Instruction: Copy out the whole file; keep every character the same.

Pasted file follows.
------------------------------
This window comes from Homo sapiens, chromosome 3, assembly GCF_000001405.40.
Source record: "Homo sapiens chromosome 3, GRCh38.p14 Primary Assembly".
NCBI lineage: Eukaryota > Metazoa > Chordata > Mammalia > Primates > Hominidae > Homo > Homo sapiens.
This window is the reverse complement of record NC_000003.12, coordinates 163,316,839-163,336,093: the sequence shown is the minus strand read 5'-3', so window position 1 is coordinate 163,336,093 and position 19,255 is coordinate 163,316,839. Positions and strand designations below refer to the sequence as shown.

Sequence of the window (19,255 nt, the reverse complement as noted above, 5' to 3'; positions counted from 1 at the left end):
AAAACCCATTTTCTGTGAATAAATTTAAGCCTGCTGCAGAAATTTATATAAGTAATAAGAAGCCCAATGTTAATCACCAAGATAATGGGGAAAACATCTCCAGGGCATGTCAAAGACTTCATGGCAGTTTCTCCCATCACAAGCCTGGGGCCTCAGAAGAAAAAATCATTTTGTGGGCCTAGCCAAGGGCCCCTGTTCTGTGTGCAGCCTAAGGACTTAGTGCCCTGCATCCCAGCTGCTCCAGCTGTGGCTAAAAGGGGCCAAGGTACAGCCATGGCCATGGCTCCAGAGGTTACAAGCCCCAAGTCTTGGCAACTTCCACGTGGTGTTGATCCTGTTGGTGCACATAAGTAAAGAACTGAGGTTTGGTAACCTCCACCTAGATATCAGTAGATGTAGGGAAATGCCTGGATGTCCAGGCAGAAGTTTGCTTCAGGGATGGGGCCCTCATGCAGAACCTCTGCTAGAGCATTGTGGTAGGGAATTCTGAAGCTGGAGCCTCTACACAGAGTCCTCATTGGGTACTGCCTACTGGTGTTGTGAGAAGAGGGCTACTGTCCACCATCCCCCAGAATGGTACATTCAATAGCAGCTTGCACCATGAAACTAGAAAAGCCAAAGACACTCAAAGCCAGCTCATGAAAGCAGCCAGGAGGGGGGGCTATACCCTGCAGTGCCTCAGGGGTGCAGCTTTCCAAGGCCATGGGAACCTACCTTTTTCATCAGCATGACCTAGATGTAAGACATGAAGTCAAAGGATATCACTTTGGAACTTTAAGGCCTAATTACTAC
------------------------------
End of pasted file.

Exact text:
This window comes from Homo sapiens, chromosome 3, assembly GCF_000001405.40.
Source record: "Homo sapiens chromosome 3, GRCh38.p14 Primary Assembly".
NCBI lineage: Eukaryota > Metazoa > Chordata > Mammalia > Primates > Hominidae > Homo > Homo sapiens.
This window is the reverse complement of record NC_000003.12, coordinates 163,316,839-163,336,093: the sequence shown is the minus strand read 5'-3', so window position 1 is coordinate 163,336,093 and position 19,255 is coordinate 163,316,839. Positions and strand designations below refer to the sequence as shown.

Sequence of the window (19,255 nt, the reverse complement as noted above, 5' to 3'; positions counted from 1 at the left end):
AAAACCCATTTTCTGTGAATAAATTTAAGCCTGCTGCAGAAATTTATATAAGTAATAAGAAGCCCAATGTTAATCACCAAGATAATGGGGAAAACATCTCCAGGGCATGTCAAAGACTTCATGGCAGTTTCTCCCATCACAAGCCTGGGGCCTCAGAAGAAAAAATCATTTTGTGGGCCTAGCCAAGGGCCCCTGTTCTGTGTGCAGCCTAAGGACTTAGTGCCCTGCATCCCAGCTGCTCCAGCTGTGGCTAAAAGGGGCCAAGGTACAGCCATGGCCATGGCTCCAGAGGTTACAAGCCCCAAGTCTTGGCAACTTCCACGTGGTGTTGATCCTGTTGGTGCACATAAGTAAAGAACTGAGGTTTGGTAACCTCCACCTAGATATCAGTAGATGTAGGGAAATGCCTGGATGTCCAGGCAGAAGTTTGCTTCAGGGATGGGGCCCTCATGCAGAACCTCTGCTAGAGCATTGTGGTAGGGAATTCTGAAGCTGGAGCCTCTACACAGAGTCCTCATTGGGTACTGCCTACTGGTGTTGTGAGAAGAGGGCTACTGTCCACCATCCCCCAGAATGGTACATTCAATAGCAGCTTGCACCATGAAACTAGAAAAGCCAAAGACACTCAAAGCCAGCTCATGAAAGCAGCCAGGAGGGGGGGCTATACCCTGCAGTGCCTCAGGGGTGCAGCTTTCCAAGGCCATGGGAACCTACCTTTTTCATCAGCATGACCTAGATGTAAGACATGAAGTCAAAGGATATCACTTTGGAACTTTAAGGCCTAATTACTAC